2021 Brownie Award Winners

The 22nd annual Brownie Awards were presented on November 23, 2021.

Category 1: REPROGRAM: LEGISLATION, POLICY AND PROGRAM INITIATIVES
 
2020 Community Improvement Plan - St. Catharines, Ontario

  • The City of St. Catharines Community Improvement Plan (2020CIP) is a set of incentive and grant programs offered by the municipality to the private sector, to help offset a portion of project costs related to redevelopment, reuse and rehabilitation of the built environment, and brownfield remediation.
  • The 2020CIP effectively connects sustainable growth policies and the community building objectives established in the Corporate Strategic Plan and the City’s Official Plan to actionable programs that stimulate investment and facilitate private sector involvement.
  • The City of St. Catharines has developed and adopted an innovative tool, the Project Evaluation System, to evaluate TIF Program and BTIF Program applications contained in the 2020CIP.
Category 2: REMEDIATE: SUSTAINABLE REMEDIATION AND TECHNOLOGICAL INNOVATION

Marwell Tar Pit Remediation - Whitehorse, Yukon

  • This is a historic site and the remediation project reflects the Yukon Government’s commitment to clean up a legacy from the World War II era.
  • As part of the Federal Contaminated Sites Action Plan & Canada’s Northern Strategy, the site was cleaned up to commercial/industrial standards using enhanced thermal conduction (ETC) soil treatment and site-specific standards based on a risk assessment model.
  • The completed remediation of the Marwell brownfield site further opens the planning processes for the future vision of the area as a safe, connected employment, recreation, and commercial area.
Category 3: REINVEST: FINANCING, RISK MANAGEMENT AND PARTNERSHIPS

Randle Reef Contaminated Sediment Remediation Project - Hamilton, Ontario

  • The Randle Reef site is located in Hamilton Harbour, ON and is approximately 60 hectares in size and contains approximately 695,000 cubic metres of sediment contaminated with Polycyclic Aromatic Hydrocarbons and other toxic chemicals.
  • Cleaning up Randle Reef is the most significant step in remediating Hamilton Harbour and removing it from the list of Areas of Concern, and in reducing contamination and improving water quality and fish and wildlife habitat.
  • This project was a critical phase in the brownfield redevelopment of the Hamilton Harbour that will create economic and social benefits by enhancing shipping and port facilities, increasing recreational opportunities, enhancing the public realm, creating a stimulus for development, and promoting the harbour as a clean and progressive place to work and live.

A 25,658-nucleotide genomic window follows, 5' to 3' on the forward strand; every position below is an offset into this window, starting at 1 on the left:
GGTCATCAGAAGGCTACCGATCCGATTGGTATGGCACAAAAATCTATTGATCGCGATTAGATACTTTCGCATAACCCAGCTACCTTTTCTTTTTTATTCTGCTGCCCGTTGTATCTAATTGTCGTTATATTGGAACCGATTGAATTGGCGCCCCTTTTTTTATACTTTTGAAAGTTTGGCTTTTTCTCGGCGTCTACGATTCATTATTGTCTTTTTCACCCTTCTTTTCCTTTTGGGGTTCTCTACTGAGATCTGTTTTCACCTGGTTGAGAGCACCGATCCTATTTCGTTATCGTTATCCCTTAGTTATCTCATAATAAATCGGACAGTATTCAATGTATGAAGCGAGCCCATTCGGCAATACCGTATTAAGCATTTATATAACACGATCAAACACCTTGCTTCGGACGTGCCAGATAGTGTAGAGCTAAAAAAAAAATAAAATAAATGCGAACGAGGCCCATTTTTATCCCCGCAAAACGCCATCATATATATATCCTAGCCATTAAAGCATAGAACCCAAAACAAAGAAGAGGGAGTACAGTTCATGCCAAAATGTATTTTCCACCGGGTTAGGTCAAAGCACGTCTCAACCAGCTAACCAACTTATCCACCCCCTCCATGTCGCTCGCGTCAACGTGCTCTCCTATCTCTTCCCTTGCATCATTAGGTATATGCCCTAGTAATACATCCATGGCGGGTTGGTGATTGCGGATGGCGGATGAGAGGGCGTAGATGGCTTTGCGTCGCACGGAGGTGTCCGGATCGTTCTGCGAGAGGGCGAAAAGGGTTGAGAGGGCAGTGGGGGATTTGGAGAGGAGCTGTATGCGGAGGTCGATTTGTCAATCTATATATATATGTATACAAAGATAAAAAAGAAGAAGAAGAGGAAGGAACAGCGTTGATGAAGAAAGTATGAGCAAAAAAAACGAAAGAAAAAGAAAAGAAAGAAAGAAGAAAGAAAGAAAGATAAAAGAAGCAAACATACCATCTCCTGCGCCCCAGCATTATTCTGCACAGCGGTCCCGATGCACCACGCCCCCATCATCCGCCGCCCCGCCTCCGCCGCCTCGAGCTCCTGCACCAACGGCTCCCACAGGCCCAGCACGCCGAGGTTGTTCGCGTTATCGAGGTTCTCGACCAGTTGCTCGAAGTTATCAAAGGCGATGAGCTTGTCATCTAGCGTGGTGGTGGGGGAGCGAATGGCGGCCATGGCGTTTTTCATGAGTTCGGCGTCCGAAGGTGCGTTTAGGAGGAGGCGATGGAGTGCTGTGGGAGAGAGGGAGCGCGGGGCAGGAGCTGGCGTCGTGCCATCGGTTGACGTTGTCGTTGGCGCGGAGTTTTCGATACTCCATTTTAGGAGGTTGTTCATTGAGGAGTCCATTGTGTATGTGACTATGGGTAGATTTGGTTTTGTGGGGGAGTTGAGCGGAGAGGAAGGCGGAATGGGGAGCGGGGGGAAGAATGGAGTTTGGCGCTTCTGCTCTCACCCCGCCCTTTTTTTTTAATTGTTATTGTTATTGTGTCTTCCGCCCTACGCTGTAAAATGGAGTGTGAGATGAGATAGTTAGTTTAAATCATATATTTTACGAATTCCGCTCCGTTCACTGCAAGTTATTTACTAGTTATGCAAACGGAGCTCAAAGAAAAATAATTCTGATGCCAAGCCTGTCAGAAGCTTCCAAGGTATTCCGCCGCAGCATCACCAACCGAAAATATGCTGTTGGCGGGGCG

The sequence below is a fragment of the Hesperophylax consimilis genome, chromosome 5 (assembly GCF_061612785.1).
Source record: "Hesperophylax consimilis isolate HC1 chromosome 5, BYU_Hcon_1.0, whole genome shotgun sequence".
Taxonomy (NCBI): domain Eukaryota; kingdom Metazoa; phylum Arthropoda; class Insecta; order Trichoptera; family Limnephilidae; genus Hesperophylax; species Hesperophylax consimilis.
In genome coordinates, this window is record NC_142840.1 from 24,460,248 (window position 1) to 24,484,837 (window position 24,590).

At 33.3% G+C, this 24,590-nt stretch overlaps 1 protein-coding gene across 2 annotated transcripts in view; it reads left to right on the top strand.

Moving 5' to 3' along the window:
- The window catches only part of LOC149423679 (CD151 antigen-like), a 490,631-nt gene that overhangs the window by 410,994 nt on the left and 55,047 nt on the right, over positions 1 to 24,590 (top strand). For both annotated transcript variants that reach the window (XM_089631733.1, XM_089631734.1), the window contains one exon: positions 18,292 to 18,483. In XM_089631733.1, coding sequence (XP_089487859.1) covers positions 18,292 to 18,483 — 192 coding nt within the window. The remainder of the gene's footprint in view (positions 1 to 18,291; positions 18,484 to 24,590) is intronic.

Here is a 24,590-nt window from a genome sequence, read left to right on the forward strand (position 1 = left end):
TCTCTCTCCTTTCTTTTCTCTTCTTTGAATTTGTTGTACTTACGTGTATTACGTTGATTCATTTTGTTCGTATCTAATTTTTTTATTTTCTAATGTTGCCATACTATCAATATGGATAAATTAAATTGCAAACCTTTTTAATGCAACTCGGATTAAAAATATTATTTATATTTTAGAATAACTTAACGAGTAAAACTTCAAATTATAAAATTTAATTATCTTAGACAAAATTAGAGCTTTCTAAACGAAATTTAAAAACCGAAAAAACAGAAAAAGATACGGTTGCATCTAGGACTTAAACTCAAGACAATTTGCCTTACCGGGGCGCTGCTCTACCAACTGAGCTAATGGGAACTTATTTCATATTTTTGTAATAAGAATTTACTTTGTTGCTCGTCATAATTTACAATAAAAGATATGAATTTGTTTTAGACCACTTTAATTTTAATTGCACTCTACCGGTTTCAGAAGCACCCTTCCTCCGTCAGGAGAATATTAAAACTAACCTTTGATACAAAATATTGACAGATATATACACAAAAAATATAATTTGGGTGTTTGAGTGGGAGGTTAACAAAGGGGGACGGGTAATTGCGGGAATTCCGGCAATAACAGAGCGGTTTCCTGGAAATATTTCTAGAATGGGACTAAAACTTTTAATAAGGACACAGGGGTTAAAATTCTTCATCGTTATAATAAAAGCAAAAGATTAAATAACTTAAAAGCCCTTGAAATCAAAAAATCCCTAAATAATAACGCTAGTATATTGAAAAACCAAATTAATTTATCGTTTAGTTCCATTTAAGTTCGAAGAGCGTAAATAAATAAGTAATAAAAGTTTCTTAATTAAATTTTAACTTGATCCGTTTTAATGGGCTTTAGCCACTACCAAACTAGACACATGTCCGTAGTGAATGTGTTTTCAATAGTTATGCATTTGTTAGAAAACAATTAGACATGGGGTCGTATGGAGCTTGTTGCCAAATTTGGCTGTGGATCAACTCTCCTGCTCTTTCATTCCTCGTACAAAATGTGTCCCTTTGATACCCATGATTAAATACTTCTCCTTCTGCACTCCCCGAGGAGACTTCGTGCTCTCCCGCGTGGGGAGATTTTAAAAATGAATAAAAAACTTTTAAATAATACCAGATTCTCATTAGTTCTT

Category 4: REFOCUS: ALTERNATIVE BENEFITS TO BROWNFIELD REMEDIATION

150 Harrison Street Modular Housing Initiative - Toronto, Ontario

  • The 150 Harrison Street Modular Housing Initiative involved the redevelopment of three City of Toronto owned properties – a former police station (150 Harrison Street), a surface pay parking lot (146 Harrison Street), and a vacant lot (50 and 54 Lakeview Avenue) – located in a largely residential area of west end Toronto.
  • Environmental contaminants in both soil and groundwater associated with a private fueling station at the former police station as well as historical use of the lands as an electrical substation, vehicle repair garage, and a manufacturer of pumps and heat exchangers were present at the lands.
  • The City, in conjunction with its real estate agency CreateTO, identified the potential to repurpose the lands to address the need for additional affordable housing in the City and the need for greater public green space in the neighbourhood.
Category 5: REBUILD: REDEVELOPMENT AT THE LOCAL, SITE SCALE

Tower Automotive Building Adaptive Re-Use/Museum of Contemporary Art (MOCA) - Toronto, Ontario

  • The Tower Automotive Building (Auto Building) is a landmark in Toronto’s industrial Lower Junction Triangle.
  • The 9,700m2 heritage-designated warehouse was completed in 1920 for the Northern Aluminum Company, the first of many tenants over the century.
  • Incorporating the urban redevelopment within the neighbourhood, which is transitioning from low-rise residential and employment lands to a more intensified community based around cultural, recreational and higher-density residential uses, this vestigial industrial building has been transformed into a new multi-storey cultural hub anchored by the Museum of Contemporary Art (MOCA), Canada’s newest public gallery dedicated to international contemporary art.
Category 6: RENEW: DEVELOPMENT AT THE COMMUNITY SCALE

Historical North Vancouver Shipyards - North Vancouver, British Columbia